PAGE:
As the Knicks have struggled, like many teams, to mix and match lineups through injuries and COVID-19 absences, coach Tom Thibodeau has tried to keep his second unit as intact as possible. And with good reason since on many nights they have been more reliable than the starters.
And it is with that in mind that Thibodeau has mostly clung to keeping Immanuel Quickley out of the starting lineup, even as he has grown into one of the more reliable offensive options on a team often in need of another weapon.
With Evan Fournier back from a one-game absence with a thigh contusion, Quickley was back in a reserve role, a third guard with the ability to replace either starter.
Quickley started Saturday in Boston with the team shorthanded, marking just the second time this season that the second-year guard has not come off the bench. He shot 7-for-11 and scored 18 points in that game, one of the few positives on the offensive end for the Knicks as they produced a season-low 75 points.
He stepped in that night because Fournier was out of action, joining Alec Burks in the backcourt with Burks having already moved up from the second unit with mounting point guard injuries. With Kemba Walker missing his sixth straight game with left knee soreness Monday night and Derrick Rose sidelined for more than a month rehabilitating from ankle surgery, Quickley has come forward.
While his minutes have risen in his second season, his scoring output has not gone up with it. It has declined slightly to 10.7 points per game this season after 11.4 last year. But over his last seven games (interrupted by a four-game absence with his own entry in the NBA’s health and safety protocols) he has averaged 14.1 points per game while shooting 43.5% from beyond the arc.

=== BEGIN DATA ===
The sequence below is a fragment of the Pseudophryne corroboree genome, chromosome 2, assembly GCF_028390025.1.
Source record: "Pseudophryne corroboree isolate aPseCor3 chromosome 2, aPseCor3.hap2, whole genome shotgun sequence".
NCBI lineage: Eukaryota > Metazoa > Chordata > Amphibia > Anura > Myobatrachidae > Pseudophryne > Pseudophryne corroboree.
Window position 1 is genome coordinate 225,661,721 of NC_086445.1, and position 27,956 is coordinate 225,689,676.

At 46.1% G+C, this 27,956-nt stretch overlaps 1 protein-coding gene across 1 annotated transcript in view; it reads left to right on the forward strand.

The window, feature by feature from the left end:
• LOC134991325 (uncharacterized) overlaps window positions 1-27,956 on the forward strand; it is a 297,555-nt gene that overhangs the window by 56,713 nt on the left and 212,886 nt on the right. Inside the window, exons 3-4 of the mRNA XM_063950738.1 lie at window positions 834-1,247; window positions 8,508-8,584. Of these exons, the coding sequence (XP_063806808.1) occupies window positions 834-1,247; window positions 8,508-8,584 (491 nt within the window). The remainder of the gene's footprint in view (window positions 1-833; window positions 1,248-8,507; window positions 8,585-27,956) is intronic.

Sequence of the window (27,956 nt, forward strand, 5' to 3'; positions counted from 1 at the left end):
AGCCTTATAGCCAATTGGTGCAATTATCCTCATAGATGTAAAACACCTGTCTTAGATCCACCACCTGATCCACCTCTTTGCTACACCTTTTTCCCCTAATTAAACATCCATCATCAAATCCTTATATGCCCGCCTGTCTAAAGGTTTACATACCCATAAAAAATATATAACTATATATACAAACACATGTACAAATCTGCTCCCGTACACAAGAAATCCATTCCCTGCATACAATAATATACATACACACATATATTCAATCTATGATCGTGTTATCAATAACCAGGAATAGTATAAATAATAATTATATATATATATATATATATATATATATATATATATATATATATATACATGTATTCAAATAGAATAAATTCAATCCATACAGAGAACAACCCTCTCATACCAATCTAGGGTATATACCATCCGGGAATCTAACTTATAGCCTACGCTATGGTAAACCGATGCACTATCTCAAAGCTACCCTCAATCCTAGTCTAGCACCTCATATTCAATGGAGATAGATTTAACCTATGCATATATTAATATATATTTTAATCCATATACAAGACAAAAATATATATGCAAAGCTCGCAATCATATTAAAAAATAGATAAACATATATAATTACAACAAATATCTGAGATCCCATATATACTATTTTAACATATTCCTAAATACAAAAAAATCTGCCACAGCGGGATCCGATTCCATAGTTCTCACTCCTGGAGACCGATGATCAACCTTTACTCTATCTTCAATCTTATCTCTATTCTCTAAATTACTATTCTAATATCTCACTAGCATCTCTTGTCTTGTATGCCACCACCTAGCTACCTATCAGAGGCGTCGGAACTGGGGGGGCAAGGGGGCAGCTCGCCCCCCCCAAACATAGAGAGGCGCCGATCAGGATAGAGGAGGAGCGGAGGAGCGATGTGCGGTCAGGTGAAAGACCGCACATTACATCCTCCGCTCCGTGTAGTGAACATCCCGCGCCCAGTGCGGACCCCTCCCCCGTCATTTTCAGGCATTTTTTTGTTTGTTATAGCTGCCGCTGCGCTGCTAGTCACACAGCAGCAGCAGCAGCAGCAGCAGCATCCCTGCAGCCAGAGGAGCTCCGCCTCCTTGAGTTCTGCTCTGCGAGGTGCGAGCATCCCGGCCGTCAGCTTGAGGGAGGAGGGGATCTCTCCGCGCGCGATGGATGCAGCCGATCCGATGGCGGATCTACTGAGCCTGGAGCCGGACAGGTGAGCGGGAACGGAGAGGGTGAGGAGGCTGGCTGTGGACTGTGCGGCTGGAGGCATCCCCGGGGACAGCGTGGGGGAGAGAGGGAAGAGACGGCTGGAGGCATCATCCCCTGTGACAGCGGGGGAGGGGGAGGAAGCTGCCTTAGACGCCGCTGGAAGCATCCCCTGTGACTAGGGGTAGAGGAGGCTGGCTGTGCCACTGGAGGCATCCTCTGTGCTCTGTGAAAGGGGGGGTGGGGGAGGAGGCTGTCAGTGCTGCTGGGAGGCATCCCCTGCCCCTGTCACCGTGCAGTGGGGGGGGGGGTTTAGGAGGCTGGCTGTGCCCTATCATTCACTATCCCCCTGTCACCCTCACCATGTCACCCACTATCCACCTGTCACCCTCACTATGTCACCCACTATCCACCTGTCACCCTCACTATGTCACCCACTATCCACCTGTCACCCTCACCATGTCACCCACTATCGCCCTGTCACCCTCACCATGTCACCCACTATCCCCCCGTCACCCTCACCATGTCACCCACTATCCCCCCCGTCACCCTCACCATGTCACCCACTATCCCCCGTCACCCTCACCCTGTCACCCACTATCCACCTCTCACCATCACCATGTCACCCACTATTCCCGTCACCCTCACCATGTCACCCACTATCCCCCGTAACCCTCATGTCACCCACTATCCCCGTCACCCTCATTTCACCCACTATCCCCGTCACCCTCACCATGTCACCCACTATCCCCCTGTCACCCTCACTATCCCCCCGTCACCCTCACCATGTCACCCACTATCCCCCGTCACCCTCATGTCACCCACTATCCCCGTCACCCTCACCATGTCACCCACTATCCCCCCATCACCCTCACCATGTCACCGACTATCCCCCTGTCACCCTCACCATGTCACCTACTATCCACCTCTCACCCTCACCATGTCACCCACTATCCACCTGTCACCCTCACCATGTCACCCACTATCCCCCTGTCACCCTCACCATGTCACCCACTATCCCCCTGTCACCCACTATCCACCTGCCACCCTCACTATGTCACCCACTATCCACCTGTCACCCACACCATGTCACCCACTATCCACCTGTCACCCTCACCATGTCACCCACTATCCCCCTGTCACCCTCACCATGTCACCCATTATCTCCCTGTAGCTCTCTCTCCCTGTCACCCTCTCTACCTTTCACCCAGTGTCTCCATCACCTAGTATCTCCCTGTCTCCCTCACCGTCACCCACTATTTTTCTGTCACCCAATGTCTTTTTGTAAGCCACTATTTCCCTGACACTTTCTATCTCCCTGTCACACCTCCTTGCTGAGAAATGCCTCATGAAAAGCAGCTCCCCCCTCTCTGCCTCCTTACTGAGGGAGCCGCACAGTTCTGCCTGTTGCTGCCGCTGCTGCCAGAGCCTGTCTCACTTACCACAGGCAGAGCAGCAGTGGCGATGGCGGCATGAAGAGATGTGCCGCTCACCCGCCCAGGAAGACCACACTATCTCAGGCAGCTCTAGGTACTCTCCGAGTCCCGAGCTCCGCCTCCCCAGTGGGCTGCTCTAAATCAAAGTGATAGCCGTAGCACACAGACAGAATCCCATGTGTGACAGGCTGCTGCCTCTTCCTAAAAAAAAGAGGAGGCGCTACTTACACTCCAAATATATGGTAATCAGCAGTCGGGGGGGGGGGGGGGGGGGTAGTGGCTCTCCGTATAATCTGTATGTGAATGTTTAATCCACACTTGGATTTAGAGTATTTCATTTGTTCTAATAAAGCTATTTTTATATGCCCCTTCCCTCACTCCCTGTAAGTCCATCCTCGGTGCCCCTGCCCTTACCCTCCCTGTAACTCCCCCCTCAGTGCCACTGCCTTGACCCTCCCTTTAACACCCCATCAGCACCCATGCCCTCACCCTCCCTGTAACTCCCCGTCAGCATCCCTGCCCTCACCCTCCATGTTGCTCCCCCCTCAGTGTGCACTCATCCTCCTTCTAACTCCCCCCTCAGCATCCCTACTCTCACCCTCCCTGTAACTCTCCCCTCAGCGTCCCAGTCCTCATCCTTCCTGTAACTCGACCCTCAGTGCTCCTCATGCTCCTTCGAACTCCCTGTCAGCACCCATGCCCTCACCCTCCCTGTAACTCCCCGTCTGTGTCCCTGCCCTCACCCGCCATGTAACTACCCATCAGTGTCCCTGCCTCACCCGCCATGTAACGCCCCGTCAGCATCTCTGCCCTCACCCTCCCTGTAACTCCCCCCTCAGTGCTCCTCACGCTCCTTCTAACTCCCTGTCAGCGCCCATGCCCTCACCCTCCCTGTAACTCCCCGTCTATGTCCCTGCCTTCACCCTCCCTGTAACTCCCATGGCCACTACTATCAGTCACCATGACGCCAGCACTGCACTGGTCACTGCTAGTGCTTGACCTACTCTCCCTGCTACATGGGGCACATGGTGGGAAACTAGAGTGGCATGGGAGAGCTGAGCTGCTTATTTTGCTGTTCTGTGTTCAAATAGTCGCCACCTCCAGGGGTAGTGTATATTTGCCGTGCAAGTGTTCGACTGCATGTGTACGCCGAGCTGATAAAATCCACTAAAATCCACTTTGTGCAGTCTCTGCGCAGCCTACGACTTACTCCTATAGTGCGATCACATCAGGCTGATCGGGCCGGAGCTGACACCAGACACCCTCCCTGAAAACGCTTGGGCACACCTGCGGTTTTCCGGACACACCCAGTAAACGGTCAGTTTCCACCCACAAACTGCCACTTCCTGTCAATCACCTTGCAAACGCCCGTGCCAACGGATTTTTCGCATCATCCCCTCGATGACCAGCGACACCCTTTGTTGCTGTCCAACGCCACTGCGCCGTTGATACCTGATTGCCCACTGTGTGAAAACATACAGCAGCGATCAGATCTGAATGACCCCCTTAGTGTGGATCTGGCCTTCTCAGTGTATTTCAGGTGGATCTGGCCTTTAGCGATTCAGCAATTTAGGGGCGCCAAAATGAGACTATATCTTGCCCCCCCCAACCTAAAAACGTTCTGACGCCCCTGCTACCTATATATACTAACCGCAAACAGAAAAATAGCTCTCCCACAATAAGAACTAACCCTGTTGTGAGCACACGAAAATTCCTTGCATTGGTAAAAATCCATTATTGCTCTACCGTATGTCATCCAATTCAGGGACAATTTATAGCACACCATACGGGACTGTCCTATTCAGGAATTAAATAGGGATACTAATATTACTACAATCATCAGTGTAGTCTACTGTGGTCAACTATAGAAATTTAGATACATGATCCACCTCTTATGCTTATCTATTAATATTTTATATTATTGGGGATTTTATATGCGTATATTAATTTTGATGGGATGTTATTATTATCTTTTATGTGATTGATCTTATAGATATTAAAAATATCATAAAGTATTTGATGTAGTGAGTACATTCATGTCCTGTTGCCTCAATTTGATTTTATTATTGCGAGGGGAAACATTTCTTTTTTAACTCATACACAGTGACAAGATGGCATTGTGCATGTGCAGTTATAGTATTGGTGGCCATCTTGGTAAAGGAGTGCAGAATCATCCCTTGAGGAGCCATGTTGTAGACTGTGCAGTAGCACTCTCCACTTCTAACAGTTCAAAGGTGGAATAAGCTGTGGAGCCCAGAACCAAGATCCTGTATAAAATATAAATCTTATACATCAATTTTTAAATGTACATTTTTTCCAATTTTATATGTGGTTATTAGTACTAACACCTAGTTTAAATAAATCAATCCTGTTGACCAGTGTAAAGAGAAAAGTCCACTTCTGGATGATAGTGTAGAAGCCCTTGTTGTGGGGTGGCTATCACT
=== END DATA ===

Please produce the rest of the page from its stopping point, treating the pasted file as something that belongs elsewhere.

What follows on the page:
But his scoring ability has never been in doubt. The next step for Quickley is to become more of a point guard. While he entered the league as a combo guard out of the University of Kentucky, the changes in the way a point guard plays the game these days — see Steph Curry or Damian Lillard as examples — has made it more of a fit for Quickley.
"There’s stretches in the game where you have to settle the team down and get the team organized," Thibodeau said. "I think that will come in time. The more he does it the better he’ll get at it. I love his versatility. You can play him with the ball, you can play him off the ball, and that’s what makes him so valuable to us."
His per-36 minute numbers have reflected this effort with less field goal attempts and free throw attempts and assists rising from 3.7 per 36 last season to 4.1 this season. But learning to lead the team is more than just his own numbers and it’s something he and Thibodeau said he is trying to accomplish.
"He just talked to me one-on-one about that" Quickley said after Saturday’s game. "I’ll be the first one to tell you I’m not perfect. I want to be, as much as I can be. But just trying to take command of the team and put guys where they need to be whether it’s offense or defense. Just going through things like this it helps out a lot. I’ll be better. We’ll be better next game."
Said Thibodeau, "I thought he played really well. The first half he had us organized and had real good looks. . It was a good start for him and then I want him to take more control in the second half, and I think he will. He’s done a good job for us."